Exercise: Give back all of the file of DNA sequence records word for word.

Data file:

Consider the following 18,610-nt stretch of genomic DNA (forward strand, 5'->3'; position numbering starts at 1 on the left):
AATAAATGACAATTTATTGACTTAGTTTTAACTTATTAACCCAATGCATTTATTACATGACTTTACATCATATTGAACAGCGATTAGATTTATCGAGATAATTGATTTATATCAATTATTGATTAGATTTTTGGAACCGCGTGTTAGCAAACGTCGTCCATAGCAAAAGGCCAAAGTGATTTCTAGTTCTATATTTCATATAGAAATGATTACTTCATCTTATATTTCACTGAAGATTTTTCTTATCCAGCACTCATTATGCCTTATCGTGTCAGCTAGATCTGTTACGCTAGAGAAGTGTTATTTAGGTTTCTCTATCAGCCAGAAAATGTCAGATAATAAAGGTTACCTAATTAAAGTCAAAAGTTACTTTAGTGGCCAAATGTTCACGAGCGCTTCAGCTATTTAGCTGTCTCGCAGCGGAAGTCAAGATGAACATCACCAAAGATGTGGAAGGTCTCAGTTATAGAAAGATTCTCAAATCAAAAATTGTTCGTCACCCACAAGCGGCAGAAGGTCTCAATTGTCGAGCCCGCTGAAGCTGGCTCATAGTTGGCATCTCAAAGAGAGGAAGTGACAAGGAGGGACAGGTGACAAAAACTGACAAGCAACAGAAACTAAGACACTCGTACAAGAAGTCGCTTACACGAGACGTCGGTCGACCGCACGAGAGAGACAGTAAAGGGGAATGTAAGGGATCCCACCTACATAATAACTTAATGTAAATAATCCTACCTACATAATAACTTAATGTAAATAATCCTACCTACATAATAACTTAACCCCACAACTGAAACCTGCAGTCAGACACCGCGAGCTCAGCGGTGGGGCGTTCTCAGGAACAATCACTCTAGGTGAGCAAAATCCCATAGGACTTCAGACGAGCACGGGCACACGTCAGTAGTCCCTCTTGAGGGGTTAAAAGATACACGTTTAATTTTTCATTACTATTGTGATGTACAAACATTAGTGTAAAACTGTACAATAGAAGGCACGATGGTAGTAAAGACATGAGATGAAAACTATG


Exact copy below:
Consider the following 18,610-nt stretch of genomic DNA (forward strand, 5'->3'; position numbering starts at 1 on the left):
AATAAATGACAATTTATTGACTTAGTTTTAACTTATTAACCCAATGCATTTATTACATGACTTTACATCATATTGAACAGCGATTAGATTTATCGAGATAATTGATTTATATCAATTATTGATTAGATTTTTGGAACCGCGTGTTAGCAAACGTCGTCCATAGCAAAAGGCCAAAGTGATTTCTAGTTCTATATTTCATATAGAAATGATTACTTCATCTTATATTTCACTGAAGATTTTTCTTATCCAGCACTCATTATGCCTTATCGTGTCAGCTAGATCTGTTACGCTAGAGAAGTGTTATTTAGGTTTCTCTATCAGCCAGAAAATGTCAGATAATAAAGGTTACCTAATTAAAGTCAAAAGTTACTTTAGTGGCCAAATGTTCACGAGCGCTTCAGCTATTTAGCTGTCTCGCAGCGGAAGTCAAGATGAACATCACCAAAGATGTGGAAGGTCTCAGTTATAGAAAGATTCTCAAATCAAAAATTGTTCGTCACCCACAAGCGGCAGAAGGTCTCAATTGTCGAGCCCGCTGAAGCTGGCTCATAGTTGGCATCTCAAAGAGAGGAAGTGACAAGGAGGGACAGGTGACAAAAACTGACAAGCAACAGAAACTAAGACACTCGTACAAGAAGTCGCTTACACGAGACGTCGGTCGACCGCACGAGAGAGACAGTAAAGGGGAATGTAAGGGATCCCACCTACATAATAACTTAATGTAAATAATCCTACCTACATAATAACTTAATGTAAATAATCCTACCTACATAATAACTTAACCCCACAACTGAAACCTGCAGTCAGACACCGCGAGCTCAGCGGTGGGGCGTTCTCAGGAACAATCACTCTAGGTGAGCAAAATCCCATAGGACTTCAGACGAGCACGGGCACACGTCAGTAGTCCCTCTTGAGGGGTTAAAAGATACACGTTTAATTTTTCATTACTATTGTGATGTACAAACATTAGTGTAAAACTGTACAATAGAAGGCACGATGGTAGTAAAGACATGAGATGAAAACTATG